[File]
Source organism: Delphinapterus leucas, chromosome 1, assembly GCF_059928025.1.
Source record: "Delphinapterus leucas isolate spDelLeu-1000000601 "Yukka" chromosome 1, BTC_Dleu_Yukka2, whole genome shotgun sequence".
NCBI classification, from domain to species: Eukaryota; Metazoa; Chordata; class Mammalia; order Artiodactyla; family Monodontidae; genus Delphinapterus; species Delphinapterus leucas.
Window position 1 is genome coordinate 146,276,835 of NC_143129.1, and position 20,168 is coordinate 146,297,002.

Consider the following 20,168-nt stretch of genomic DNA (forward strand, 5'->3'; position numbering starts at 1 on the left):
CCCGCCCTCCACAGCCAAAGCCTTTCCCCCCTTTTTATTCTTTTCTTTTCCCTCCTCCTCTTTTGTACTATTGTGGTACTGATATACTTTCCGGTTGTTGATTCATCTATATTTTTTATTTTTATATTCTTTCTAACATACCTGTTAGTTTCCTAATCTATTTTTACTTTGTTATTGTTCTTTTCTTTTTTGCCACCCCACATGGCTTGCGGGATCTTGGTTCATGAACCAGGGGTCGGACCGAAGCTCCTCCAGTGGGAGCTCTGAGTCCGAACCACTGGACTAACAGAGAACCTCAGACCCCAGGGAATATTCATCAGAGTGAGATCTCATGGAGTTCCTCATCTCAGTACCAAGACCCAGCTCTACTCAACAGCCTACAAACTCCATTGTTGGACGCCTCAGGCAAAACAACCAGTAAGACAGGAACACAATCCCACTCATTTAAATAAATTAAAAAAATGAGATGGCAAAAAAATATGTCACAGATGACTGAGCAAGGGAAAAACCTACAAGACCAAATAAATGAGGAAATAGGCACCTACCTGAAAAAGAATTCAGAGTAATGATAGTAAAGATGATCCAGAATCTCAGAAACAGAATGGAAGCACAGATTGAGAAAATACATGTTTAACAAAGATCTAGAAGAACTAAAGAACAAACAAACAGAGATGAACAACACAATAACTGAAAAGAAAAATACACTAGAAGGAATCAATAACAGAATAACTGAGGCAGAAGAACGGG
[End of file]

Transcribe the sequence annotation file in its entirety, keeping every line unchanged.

Source organism: Delphinapterus leucas, chromosome 1, assembly GCF_059928025.1.
Source record: "Delphinapterus leucas isolate spDelLeu-1000000601 "Yukka" chromosome 1, BTC_Dleu_Yukka2, whole genome shotgun sequence".
NCBI classification, from domain to species: Eukaryota; Metazoa; Chordata; class Mammalia; order Artiodactyla; family Monodontidae; genus Delphinapterus; species Delphinapterus leucas.
Window position 1 is genome coordinate 146,276,835 of NC_143129.1, and position 20,168 is coordinate 146,297,002.

Consider the following 20,168-nt stretch of genomic DNA (forward strand, 5'->3'; position numbering starts at 1 on the left):
CCCGCCCTCCACAGCCAAAGCCTTTCCCCCCTTTTTATTCTTTTCTTTTCCCTCCTCCTCTTTTGTACTATTGTGGTACTGATATACTTTCCGGTTGTTGATTCATCTATATTTTTTATTTTTATATTCTTTCTAACATACCTGTTAGTTTCCTAATCTATTTTTACTTTGTTATTGTTCTTTTCTTTTTTGCCACCCCACATGGCTTGCGGGATCTTGGTTCATGAACCAGGGGTCGGACCGAAGCTCCTCCAGTGGGAGCTCTGAGTCCGAACCACTGGACTAACAGAGAACCTCAGACCCCAGGGAATATTCATCAGAGTGAGATCTCATGGAGTTCCTCATCTCAGTACCAAGACCCAGCTCTACTCAACAGCCTACAAACTCCATTGTTGGACGCCTCAGGCAAAACAACCAGTAAGACAGGAACACAATCCCACTCATTTAAATAAATTAAAAAAATGAGATGGCAAAAAAATATGTCACAGATGACTGAGCAAGGGAAAAACCTACAAGACCAAATAAATGAGGAAATAGGCACCTACCTGAAAAAGAATTCAGAGTAATGATAGTAAAGATGATCCAGAATCTCAGAAACAGAATGGAAGCACAGATTGAGAAAATACATGTTTAACAAAGATCTAGAAGAACTAAAGAACAAACAAACAGAGATGAACAACACAATAACTGAAAAGAAAAATACACTAGAAGGAATCAATAACAGAATAACTGAGGCAGAAGAACGGG